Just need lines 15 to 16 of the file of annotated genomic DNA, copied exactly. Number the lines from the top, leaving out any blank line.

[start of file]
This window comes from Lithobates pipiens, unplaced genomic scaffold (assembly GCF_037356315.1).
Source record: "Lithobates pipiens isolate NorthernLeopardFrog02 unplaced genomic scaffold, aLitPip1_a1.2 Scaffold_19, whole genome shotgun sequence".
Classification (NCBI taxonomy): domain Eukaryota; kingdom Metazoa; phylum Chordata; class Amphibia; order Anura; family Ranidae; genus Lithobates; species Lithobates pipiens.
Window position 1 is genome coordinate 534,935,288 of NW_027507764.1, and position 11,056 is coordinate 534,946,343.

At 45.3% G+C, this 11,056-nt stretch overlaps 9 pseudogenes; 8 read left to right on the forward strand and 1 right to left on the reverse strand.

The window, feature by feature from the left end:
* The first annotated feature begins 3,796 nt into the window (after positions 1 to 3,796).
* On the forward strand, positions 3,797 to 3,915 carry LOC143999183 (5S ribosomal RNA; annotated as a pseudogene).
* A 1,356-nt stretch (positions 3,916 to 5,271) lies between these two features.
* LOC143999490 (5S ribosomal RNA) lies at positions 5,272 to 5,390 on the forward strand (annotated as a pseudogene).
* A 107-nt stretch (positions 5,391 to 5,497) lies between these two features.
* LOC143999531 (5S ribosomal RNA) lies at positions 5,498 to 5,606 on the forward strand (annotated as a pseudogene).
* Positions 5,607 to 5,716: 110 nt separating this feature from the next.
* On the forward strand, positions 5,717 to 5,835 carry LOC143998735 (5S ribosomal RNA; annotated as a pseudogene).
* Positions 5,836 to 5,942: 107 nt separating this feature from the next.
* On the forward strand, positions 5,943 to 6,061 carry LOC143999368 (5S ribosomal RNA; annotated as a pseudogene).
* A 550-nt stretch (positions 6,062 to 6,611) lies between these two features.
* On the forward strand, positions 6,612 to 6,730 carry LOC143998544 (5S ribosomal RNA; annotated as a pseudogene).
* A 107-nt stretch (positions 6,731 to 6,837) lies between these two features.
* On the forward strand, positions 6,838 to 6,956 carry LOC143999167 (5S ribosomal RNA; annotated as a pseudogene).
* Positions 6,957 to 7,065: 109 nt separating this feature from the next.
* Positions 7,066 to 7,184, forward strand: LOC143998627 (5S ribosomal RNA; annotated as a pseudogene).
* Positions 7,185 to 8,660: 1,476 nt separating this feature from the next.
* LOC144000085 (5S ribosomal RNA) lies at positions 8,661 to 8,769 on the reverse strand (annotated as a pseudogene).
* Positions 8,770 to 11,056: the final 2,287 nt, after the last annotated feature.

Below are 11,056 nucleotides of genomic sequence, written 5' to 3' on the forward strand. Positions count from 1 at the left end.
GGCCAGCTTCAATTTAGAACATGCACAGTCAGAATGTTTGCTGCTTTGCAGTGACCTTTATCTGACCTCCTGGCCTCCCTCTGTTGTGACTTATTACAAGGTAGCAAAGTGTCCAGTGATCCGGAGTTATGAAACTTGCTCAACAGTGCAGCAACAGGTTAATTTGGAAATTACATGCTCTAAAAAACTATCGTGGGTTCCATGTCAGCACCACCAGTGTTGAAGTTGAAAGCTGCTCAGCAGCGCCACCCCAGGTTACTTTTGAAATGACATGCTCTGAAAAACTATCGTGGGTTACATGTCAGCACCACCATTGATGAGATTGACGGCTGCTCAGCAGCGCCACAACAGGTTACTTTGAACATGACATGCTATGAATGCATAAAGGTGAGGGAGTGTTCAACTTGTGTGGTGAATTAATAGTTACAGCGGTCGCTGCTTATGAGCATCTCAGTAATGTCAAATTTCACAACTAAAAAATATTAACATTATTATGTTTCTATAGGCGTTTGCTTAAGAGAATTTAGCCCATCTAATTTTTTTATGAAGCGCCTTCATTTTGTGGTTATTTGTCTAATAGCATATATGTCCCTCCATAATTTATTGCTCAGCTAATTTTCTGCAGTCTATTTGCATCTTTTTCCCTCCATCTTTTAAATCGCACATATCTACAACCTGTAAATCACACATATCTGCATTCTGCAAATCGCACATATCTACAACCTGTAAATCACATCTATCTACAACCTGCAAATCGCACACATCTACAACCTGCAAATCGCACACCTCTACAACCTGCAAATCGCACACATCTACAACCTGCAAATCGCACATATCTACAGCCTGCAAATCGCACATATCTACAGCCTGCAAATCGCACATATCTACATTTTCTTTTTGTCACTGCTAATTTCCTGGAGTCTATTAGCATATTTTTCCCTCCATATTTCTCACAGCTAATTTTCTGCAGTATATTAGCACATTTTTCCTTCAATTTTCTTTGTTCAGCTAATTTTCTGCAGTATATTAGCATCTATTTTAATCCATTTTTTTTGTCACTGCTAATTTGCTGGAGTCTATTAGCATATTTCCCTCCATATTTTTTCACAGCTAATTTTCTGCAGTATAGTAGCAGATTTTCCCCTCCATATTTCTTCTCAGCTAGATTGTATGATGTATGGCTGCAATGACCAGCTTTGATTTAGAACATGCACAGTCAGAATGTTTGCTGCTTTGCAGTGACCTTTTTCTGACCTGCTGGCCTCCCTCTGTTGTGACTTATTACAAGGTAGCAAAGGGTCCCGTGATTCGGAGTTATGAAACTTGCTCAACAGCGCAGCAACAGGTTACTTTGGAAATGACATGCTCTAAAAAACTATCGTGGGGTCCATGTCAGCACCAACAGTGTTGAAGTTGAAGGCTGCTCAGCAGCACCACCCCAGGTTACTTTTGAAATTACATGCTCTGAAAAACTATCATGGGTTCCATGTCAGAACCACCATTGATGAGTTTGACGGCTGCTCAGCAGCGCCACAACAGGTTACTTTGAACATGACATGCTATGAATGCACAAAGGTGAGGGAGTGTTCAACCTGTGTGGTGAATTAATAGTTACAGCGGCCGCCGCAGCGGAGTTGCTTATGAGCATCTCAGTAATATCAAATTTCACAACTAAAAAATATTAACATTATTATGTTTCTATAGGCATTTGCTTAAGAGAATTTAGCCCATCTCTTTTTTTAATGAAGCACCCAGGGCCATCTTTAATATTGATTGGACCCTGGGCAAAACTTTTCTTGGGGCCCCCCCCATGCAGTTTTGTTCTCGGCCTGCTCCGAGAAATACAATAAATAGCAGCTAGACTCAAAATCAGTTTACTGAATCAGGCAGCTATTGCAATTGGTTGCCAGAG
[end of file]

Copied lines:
* Positions 5,836 to 5,942: 107 nt separating this feature from the next.
* On the forward strand, positions 5,943 to 6,061 carry LOC143999368 (5S ribosomal RNA; annotated as a pseudogene).